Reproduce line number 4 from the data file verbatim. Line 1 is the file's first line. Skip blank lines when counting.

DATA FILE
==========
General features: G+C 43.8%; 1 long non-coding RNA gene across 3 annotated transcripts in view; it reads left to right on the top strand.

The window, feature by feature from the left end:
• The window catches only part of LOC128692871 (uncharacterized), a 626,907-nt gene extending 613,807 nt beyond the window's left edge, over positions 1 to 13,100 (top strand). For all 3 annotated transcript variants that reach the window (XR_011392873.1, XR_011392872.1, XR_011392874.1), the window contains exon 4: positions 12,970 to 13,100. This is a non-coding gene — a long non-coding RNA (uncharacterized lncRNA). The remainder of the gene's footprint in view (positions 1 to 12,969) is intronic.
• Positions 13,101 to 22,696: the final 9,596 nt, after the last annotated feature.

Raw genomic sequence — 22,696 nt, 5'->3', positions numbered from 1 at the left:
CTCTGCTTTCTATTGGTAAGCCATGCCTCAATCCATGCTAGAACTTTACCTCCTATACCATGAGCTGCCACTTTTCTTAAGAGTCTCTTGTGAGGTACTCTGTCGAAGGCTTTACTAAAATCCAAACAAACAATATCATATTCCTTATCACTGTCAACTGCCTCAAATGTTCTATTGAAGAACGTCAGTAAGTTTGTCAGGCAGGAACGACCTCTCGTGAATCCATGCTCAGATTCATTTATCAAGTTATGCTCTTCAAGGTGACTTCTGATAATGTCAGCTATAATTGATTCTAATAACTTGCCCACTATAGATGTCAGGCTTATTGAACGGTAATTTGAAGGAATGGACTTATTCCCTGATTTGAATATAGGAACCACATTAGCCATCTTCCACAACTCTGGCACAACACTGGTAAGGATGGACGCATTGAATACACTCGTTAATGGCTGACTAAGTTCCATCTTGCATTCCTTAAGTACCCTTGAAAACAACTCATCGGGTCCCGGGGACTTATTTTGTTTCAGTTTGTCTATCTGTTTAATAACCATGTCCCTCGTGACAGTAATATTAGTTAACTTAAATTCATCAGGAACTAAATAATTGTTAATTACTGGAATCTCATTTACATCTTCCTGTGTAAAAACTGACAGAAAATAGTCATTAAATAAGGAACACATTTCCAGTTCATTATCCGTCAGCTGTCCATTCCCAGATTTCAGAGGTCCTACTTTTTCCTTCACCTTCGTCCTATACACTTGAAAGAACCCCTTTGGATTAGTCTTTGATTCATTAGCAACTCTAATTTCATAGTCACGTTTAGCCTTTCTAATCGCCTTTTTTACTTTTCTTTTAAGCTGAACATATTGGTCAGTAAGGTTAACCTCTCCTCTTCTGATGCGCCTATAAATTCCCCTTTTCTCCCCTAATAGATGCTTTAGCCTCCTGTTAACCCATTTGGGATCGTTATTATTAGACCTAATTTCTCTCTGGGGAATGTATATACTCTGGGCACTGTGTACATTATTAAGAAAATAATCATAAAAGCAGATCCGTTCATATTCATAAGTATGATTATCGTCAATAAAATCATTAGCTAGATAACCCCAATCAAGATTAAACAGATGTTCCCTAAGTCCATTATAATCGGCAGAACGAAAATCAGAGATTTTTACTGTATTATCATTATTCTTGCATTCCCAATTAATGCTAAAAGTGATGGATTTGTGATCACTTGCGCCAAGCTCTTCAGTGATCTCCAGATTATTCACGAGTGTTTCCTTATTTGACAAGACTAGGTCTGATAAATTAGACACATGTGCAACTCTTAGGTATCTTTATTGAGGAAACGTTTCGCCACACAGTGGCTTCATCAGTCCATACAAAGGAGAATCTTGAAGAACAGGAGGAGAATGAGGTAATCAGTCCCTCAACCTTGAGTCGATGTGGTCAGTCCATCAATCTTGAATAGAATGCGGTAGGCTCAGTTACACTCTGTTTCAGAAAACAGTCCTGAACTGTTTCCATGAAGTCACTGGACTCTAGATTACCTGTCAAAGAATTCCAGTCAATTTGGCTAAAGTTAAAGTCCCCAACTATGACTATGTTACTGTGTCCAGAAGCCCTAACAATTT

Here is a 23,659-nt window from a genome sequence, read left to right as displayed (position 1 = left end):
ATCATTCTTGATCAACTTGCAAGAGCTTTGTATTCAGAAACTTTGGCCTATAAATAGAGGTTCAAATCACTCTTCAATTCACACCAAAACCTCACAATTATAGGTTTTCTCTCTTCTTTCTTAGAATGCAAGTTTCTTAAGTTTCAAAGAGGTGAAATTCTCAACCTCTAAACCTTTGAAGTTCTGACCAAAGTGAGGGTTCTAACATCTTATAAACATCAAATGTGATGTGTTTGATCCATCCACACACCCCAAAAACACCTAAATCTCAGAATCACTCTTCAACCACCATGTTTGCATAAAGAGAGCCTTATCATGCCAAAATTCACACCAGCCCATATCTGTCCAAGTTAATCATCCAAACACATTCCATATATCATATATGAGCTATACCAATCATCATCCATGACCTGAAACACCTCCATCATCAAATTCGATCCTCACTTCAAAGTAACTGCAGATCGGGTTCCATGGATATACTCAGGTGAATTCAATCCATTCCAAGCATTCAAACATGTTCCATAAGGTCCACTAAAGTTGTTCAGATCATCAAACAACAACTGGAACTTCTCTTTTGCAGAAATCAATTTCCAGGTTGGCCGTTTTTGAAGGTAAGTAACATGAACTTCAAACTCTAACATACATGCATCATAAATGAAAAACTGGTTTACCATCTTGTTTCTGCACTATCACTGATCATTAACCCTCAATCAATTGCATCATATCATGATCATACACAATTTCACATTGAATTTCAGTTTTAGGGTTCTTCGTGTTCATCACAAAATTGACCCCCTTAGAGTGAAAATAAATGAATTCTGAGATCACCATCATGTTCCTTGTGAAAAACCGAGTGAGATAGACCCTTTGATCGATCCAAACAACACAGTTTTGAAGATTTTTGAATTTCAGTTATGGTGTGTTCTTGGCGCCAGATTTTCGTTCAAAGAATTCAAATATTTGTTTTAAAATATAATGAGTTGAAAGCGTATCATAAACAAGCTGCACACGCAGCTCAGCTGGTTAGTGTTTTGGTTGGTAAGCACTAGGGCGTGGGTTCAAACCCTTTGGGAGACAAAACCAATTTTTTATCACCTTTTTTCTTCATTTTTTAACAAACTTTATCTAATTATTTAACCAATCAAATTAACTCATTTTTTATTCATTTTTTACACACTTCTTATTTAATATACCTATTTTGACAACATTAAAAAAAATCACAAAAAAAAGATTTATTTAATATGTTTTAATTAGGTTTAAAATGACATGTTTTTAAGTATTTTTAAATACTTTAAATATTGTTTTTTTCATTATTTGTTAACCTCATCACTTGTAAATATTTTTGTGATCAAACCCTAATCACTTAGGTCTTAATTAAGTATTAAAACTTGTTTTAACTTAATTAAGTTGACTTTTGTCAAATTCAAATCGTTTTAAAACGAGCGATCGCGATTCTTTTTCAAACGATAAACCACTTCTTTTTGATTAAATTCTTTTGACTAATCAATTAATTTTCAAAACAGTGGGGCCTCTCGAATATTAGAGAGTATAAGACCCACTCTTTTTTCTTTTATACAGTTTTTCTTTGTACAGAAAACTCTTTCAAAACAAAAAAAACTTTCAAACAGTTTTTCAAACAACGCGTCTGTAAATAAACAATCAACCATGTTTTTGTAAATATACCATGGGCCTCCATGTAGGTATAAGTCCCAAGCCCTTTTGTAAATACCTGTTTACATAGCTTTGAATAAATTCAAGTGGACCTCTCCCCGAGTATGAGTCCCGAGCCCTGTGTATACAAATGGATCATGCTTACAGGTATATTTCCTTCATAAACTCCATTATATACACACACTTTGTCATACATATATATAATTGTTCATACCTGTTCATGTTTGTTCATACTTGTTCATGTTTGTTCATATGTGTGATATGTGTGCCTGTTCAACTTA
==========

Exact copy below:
• Positions 13,101 to 22,696: the final 9,596 nt, after the last annotated feature.